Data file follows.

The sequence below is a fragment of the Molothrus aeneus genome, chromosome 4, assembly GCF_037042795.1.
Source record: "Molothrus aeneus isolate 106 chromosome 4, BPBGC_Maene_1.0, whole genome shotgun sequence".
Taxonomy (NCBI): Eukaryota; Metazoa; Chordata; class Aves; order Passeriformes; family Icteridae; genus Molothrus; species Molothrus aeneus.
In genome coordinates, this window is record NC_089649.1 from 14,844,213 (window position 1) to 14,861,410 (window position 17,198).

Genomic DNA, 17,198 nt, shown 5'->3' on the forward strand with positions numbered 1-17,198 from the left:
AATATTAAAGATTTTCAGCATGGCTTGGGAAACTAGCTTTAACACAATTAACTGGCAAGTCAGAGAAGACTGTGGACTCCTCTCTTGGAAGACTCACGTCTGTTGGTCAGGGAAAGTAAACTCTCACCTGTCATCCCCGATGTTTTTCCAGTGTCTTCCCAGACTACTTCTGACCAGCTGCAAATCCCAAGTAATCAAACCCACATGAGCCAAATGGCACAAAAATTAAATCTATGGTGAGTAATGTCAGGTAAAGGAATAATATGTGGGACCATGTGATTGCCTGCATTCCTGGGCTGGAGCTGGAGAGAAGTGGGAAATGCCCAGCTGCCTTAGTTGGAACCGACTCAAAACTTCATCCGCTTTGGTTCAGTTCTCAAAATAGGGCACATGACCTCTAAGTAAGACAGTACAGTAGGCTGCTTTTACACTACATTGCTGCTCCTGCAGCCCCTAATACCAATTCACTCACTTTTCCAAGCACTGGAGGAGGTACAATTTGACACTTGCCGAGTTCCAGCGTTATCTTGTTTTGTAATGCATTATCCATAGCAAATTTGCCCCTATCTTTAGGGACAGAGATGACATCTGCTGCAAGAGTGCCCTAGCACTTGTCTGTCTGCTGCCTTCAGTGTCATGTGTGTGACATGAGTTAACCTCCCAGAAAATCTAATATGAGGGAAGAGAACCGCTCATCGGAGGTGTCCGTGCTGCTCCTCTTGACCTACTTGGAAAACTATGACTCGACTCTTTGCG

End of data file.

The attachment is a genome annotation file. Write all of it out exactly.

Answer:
The sequence below is a fragment of the Molothrus aeneus genome, chromosome 4, assembly GCF_037042795.1.
Source record: "Molothrus aeneus isolate 106 chromosome 4, BPBGC_Maene_1.0, whole genome shotgun sequence".
Taxonomy (NCBI): Eukaryota; Metazoa; Chordata; class Aves; order Passeriformes; family Icteridae; genus Molothrus; species Molothrus aeneus.
In genome coordinates, this window is record NC_089649.1 from 14,844,213 (window position 1) to 14,861,410 (window position 17,198).

Genomic DNA, 17,198 nt, shown 5'->3' on the forward strand with positions numbered 1-17,198 from the left:
AATATTAAAGATTTTCAGCATGGCTTGGGAAACTAGCTTTAACACAATTAACTGGCAAGTCAGAGAAGACTGTGGACTCCTCTCTTGGAAGACTCACGTCTGTTGGTCAGGGAAAGTAAACTCTCACCTGTCATCCCCGATGTTTTTCCAGTGTCTTCCCAGACTACTTCTGACCAGCTGCAAATCCCAAGTAATCAAACCCACATGAGCCAAATGGCACAAAAATTAAATCTATGGTGAGTAATGTCAGGTAAAGGAATAATATGTGGGACCATGTGATTGCCTGCATTCCTGGGCTGGAGCTGGAGAGAAGTGGGAAATGCCCAGCTGCCTTAGTTGGAACCGACTCAAAACTTCATCCGCTTTGGTTCAGTTCTCAAAATAGGGCACATGACCTCTAAGTAAGACAGTACAGTAGGCTGCTTTTACACTACATTGCTGCTCCTGCAGCCCCTAATACCAATTCACTCACTTTTCCAAGCACTGGAGGAGGTACAATTTGACACTTGCCGAGTTCCAGCGTTATCTTGTTTTGTAATGCATTATCCATAGCAAATTTGCCCCTATCTTTAGGGACAGAGATGACATCTGCTGCAAGAGTGCCCTAGCACTTGTCTGTCTGCTGCCTTCAGTGTCATGTGTGTGACATGAGTTAACCTCCCAGAAAATCTAATATGAGGGAAGAGAACCGCTCATCGGAGGTGTCCGTGCTGCTCCTCTTGACCTACTTGGAAAACTATGACTCGACTCTTTGCG